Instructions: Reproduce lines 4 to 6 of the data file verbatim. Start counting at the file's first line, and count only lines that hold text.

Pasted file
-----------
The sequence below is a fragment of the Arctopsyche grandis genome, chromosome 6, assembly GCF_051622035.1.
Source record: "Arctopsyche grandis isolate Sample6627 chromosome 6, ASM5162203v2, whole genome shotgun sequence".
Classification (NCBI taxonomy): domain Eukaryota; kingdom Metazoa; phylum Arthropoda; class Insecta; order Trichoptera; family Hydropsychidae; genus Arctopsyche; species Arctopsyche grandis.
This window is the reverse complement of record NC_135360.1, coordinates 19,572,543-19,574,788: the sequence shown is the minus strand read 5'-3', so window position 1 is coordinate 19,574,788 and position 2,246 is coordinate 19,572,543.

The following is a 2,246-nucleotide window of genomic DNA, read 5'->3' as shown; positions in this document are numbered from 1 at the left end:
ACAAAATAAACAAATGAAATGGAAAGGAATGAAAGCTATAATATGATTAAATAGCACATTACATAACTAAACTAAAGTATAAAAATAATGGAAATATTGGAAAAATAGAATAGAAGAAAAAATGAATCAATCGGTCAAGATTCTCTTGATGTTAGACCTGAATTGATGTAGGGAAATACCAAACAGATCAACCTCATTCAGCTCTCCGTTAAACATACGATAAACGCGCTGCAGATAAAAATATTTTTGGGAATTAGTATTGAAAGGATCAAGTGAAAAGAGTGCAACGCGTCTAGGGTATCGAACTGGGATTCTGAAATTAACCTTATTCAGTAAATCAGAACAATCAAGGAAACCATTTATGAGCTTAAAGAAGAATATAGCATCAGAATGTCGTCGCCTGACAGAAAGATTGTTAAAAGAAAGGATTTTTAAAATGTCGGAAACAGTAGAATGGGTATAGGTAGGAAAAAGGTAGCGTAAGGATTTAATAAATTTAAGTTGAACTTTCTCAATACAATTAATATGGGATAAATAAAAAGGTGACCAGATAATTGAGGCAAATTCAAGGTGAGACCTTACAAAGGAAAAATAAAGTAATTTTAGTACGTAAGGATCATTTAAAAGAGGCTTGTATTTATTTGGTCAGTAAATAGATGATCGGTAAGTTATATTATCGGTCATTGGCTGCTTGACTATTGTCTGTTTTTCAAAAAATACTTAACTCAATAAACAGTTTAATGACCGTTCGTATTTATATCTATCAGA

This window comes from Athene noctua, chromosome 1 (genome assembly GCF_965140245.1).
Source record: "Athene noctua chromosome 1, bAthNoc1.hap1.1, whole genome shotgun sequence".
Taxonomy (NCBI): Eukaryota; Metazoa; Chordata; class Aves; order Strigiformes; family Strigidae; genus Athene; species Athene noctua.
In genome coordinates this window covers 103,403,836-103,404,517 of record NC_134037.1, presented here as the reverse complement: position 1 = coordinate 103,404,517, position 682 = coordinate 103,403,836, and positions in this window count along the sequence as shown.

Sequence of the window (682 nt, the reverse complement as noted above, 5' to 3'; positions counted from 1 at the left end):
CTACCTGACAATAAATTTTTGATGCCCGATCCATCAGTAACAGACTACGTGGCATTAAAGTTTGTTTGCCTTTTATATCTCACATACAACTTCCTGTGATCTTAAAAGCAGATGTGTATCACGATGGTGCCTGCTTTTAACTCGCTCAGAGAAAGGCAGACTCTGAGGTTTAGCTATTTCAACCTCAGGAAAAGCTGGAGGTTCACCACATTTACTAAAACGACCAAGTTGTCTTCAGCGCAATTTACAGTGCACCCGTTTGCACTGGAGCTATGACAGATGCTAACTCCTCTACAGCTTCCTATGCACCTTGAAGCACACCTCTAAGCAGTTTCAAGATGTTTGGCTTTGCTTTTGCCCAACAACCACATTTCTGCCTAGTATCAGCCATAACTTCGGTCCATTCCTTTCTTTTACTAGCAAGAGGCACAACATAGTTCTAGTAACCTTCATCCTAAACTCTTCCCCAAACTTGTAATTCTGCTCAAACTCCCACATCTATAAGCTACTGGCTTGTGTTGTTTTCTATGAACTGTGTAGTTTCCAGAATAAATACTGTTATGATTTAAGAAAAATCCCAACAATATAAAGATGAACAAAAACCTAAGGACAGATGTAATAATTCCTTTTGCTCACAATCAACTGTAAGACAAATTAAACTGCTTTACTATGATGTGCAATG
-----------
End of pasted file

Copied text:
This window is the reverse complement of record NC_135360.1, coordinates 19,572,543-19,574,788: the sequence shown is the minus strand read 5'-3', so window position 1 is coordinate 19,574,788 and position 2,246 is coordinate 19,572,543.

The following is a 2,246-nucleotide window of genomic DNA, read 5'->3' as shown; positions in this document are numbered from 1 at the left end:
ACAAAATAAACAAATGAAATGGAAAGGAATGAAAGCTATAATATGATTAAATAGCACATTACATAACTAAACTAAAGTATAAAAATAATGGAAATATTGGAAAAATAGAATAGAAGAAAAAATGAATCAATCGGTCAAGATTCTCTTGATGTTAGACCTGAATTGATGTAGGGAAATACCAAACAGATCAACCTCATTCAGCTCTCCGTTAAACATACGATAAACGCGCTGCAGATAAAAATATTTTTGGGAATTAGTATTGAAAGGATCAAGTGAAAAGAGTGCAACGCGTCTAGGGTATCGAACTGGGATTCTGAAATTAACCTTATTCAGTAAATCAGAACAATCAAGGAAACCATTTATGAGCTTAAAGAAGAATATAGCATCAGAATGTCGTCGCCTGACAGAAAGATTGTTAAAAGAAAGGATTTTTAAAATGTCGGAAACAGTAGAATGGGTATAGGTAGGAAAAAGGTAGCGTAAGGATTTAATAAATTTAAGTTGAACTTTCTCAATACAATTAATATGGGATAAATAAAAAGGTGACCAGATAATTGAGGCAAATTCAAGGTGAGACCTTACAAAGGAAAAATAAAGTAATTTTAGTACGTAAGGATCATTTAAAAGAGGCTTGTATTTATTTGGTCAGTAAATAGATGATCGGTAAGTTATATTATCGGTCATTGGCTGCTTGACTATTGTCTGTTTTTCAAAAAATACTTAACTCAATAAACAGTTTAATGACCGTTCGTATTTATATCTATCAGA